Monday, 5 October 2009

Adventure kindergartens [update 2]

Safety-obsessed New Zealand may not be ready for rugged no-nonsense “adventure kindergartens” – described in yesterday’s rag as “a radical preschool movement that advocates toughening up the little darlings with a back-to-nature approach, including turfing them outdoors in all but extreme weather.”  Story here: A really wild way to grow kids.

But the guy in the story who says New Zealand “may not be ready for it” teaches in Aro Valley, Wellington, so his opinion can be safely discarded. New Zealanders of the old school should embrace this, if they can beat back the bureaucratic bastards who will undoubtedly try to stop it.

There’s nothing “radical” about taking kids out of cotton wool and letting them see the world as it is. About letting them learn about taking risks, and to take responsibility for their own choices. That’s simply how the world, or at least New Zealand, used to be – and should be again.

It’s not all that a good education should be, but it should certainly be part of what a good one looks like.

UPDATE: Sean Fitzpatrick says:

    “To me the interesting issue is not the proposal in itself – it is the idea that such a measure is seen as somehow ‘novel’.
    “To anyone born before the mid-seventies, a childhood full of falling over on concrete covered school-yards, getting stuck up trees or trying to fetch one’s soccer ball from a gorse bush was all par for the course.  It provided us with life experiences, choices to be made and consequences to be handled.  It prepared us all for life.”

Dead right. To paraphrase that much quoted line, the end result of banning risk is to fill the world with molly-coddled fools.

UPDATE 2: Opinionated Mummy has further thoughts:

“We are now so used to thinking in terms of preparing for the very worst and the least likely scenarios, that that we do not realise how overbearing and ridiculous our safety measures have become. We are so concerned about safety that we forget what we are giving up for our children: freedom, resourcefulness, learning the value of hindsight and using common sense, or believing that common sense has any value at all.”

Exactly.  We substitute the possibility of physical damage with the certainty of mental and spiritual damage – and since children grow up unable to properly assess risk for themselves, the strong possibility of physical damage at some unspecified time in the future. Read Risk paranoia for more.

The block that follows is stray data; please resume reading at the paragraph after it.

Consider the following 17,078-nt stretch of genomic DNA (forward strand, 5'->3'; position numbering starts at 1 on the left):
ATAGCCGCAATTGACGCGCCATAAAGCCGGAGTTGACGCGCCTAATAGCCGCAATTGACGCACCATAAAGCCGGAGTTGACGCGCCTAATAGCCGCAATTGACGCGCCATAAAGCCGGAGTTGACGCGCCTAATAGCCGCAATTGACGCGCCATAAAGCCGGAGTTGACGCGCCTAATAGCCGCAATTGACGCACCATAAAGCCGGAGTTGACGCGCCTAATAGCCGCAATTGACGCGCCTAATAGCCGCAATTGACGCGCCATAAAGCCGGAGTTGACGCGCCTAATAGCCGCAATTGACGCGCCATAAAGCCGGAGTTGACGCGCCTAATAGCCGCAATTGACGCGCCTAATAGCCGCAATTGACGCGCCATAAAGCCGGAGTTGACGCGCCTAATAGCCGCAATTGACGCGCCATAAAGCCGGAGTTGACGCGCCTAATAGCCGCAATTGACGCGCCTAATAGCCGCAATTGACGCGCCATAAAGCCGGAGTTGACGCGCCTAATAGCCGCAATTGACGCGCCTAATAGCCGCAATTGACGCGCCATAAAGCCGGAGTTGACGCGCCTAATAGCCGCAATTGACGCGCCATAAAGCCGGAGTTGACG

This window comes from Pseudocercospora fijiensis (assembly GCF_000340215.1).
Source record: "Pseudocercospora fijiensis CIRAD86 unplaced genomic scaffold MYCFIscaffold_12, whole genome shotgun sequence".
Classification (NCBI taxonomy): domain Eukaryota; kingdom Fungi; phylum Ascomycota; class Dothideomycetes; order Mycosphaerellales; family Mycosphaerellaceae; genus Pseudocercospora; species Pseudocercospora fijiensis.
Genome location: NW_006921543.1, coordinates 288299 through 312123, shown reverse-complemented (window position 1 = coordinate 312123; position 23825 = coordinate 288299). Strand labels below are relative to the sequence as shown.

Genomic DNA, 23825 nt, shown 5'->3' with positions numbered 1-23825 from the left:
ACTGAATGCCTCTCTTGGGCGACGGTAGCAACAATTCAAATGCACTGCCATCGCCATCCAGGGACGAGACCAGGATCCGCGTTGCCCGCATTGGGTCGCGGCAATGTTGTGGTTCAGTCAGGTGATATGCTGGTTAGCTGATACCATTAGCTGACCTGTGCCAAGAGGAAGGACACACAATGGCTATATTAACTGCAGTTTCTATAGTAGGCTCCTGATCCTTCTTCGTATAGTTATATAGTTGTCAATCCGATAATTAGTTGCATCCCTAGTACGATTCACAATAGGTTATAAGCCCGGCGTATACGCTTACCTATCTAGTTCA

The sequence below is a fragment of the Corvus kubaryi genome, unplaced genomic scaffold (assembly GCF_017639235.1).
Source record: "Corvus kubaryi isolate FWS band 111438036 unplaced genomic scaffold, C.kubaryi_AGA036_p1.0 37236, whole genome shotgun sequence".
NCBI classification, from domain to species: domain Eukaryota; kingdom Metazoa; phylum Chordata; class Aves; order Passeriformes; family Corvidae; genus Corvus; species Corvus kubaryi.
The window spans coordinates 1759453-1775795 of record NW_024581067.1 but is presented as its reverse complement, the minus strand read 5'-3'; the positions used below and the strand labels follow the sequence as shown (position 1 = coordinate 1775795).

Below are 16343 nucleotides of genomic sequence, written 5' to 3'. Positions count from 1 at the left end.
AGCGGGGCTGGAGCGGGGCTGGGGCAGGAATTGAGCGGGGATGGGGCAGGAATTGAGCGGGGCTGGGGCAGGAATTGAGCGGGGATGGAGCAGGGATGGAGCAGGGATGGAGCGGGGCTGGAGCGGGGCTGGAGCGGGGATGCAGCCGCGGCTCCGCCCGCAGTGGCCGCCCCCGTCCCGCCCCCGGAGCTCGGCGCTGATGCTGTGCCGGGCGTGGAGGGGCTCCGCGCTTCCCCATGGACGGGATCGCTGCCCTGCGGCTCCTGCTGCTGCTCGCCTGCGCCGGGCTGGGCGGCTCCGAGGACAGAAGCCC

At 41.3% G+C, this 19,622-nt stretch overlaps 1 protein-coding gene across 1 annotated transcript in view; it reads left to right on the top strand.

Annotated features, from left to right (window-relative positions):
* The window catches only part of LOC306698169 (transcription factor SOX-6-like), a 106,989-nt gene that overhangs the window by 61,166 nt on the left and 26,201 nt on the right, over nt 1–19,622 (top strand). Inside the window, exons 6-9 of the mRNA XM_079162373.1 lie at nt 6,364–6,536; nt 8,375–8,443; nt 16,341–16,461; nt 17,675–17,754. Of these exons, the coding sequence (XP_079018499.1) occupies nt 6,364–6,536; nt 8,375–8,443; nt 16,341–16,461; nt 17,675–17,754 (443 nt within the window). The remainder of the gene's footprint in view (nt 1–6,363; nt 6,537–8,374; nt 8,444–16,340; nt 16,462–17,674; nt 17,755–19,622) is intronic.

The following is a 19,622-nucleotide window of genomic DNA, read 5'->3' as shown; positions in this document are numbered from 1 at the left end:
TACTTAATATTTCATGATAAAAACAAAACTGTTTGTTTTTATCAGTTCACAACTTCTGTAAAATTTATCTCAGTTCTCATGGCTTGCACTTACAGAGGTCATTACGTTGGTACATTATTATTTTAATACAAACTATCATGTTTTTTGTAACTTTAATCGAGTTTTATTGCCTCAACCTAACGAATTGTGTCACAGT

1. Well said. Too many people - even grandparents - are now so concerned about safety that they have forgotten what it is they are giving up for their children: freedom, resourcefulness, and using common sense. Or even believing that common sense has any value at all and instead deferring to state regulation/intervention to protect their children, which by it's veyr nature will default to the no-danger maxim. When, in fact, the best education a child could ever get is learning what their limitations and strengths are, and having the confidence to build on the limitations - something which children are hard wired to do on their own if left to their own devices.

    I suspect, though, that this will be regarded as a radical idea by many. From personal experience, even taking a child with bruises on their face to the supermarket draws interfering safety nazis to the trolley. It rarely occurs to people that bruises do not always denote child abuse, or that letting a child fall off his bike is not be irresponsible parenting. Instead, the parent is publicly demonised.

    I suspect this will require a shift in thinking that will be hard to effect! But if it can happen, it's for the better. And to cover all bases, perhaps it could be a marketable point of difference for schools etc. I believe there is a private boy's high school in Hawke's Bay (or Auckland? Can't recall) that is marketing itself in this very way.

  2. KG was much more succinct. May I use steal your blog inspiration, PC?

  3. Sean Fitzpatrick5 Oct 2009, 11:44:00

    I agree PC - just commented on this at my blog as well.

    To be fair to the Aro Valley bloke though as I read the article it sounds like he likes the idea but was trumped in the past by his superiors.... you know the type who have management jobs in education but have never actually had to deal with children; just sort of read about them in a book once.

  4. "May I use your blog inspiration, PC?"

    Yes, of course. My pleasure. :-)

  5. How about letting kids (7 or over) play on their own unsupervised at Albert Park, while their guardian is at the Uni main library? The kids know which floor in the library where the guardian is at, so they can get hold of him/her if they need something urgently?

    The answer is clear cut, which is yes, let them be, but I was disappointed that you didn't see it that way some weeks/months ago, which you should spell it out clearly to the intended person that kids SHOULD be playing on their OWN at Albert Park during daylight (ie, lunchtime) with no fear at all from potential (or imaginary) paedophile. I think that you would say NO, ie, kids shouldn't be playing on their own at Albert Park, which is in direct contrast to your (pro) views on this blog post.

  6. FF

    Too many university types around Albert Park I'm afraid. Lots of molesters there. Better for children to play in the Orakei Domain or somewhere like that.



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